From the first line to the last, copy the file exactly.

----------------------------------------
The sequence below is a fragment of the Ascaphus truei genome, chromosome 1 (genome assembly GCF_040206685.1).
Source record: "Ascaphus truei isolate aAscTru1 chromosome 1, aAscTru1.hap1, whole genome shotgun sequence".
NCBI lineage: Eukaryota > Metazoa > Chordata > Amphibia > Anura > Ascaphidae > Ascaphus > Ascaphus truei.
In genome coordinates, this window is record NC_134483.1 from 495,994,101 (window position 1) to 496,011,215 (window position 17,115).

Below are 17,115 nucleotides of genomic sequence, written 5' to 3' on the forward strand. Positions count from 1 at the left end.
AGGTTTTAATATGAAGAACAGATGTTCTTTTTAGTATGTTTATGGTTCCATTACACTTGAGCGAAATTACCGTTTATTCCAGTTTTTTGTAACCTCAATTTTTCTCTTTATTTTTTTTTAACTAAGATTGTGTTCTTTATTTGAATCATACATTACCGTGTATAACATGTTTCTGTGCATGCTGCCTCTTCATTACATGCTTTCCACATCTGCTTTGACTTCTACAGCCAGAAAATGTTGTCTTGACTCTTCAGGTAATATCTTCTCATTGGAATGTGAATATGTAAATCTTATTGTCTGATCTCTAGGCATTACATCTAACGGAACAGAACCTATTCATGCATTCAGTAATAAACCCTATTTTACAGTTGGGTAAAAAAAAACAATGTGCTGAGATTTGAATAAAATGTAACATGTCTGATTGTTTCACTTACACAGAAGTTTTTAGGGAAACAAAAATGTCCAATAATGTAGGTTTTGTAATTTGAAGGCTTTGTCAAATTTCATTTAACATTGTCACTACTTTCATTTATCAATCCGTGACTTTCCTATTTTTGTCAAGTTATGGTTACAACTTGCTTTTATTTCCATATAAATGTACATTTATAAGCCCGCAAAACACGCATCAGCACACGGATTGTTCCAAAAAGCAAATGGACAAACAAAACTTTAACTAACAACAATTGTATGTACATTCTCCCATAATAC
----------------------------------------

The sequence below is a fragment of the Ascaphus truei genome, chromosome 1 (genome assembly GCF_040206685.1).
Source record: "Ascaphus truei isolate aAscTru1 chromosome 1, aAscTru1.hap1, whole genome shotgun sequence".
NCBI lineage: Eukaryota > Metazoa > Chordata > Amphibia > Anura > Ascaphidae > Ascaphus > Ascaphus truei.
In genome coordinates, this window is record NC_134483.1 from 495,994,101 (window position 1) to 496,011,215 (window position 17,115).

Below are 17,115 nucleotides of genomic sequence, written 5' to 3' on the forward strand. Positions count from 1 at the left end.
AGGTTTTAATATGAAGAACAGATGTTCTTTTTAGTATGTTTATGGTTCCATTACACTTGAGCGAAATTACCGTTTATTCCAGTTTTTTGTAACCTCAATTTTTCTCTTTATTTTTTTTTAACTAAGATTGTGTTCTTTATTTGAATCATACATTACCGTGTATAACATGTTTCTGTGCATGCTGCCTCTTCATTACATGCTTTCCACATCTGCTTTGACTTCTACAGCCAGAAAATGTTGTCTTGACTCTTCAGGTAATATCTTCTCATTGGAATGTGAATATGTAAATCTTATTGTCTGATCTCTAGGCATTACATCTAACGGAACAGAACCTATTCATGCATTCAGTAATAAACCCTATTTTACAGTTGGGTAAAAAAAAACAATGTGCTGAGATTTGAATAAAATGTAACATGTCTGATTGTTTCACTTACACAGAAGTTTTTAGGGAAACAAAAATGTCCAATAATGTAGGTTTTGTAATTTGAAGGCTTTGTCAAATTTCATTTAACATTGTCACTACTTTCATTTATCAATCCGTGACTTTCCTATTTTTGTCAAGTTATGGTTACAACTTGCTTTTATTTCCATATAAATGTACATTTATAAGCCCGCAAAACACGCATCAGCACACGGATTGTTCCAAAAAGCAAATGGACAAACAAAACTTTAACTAACAACAATTGTATGTACATTCTCCCATAATAC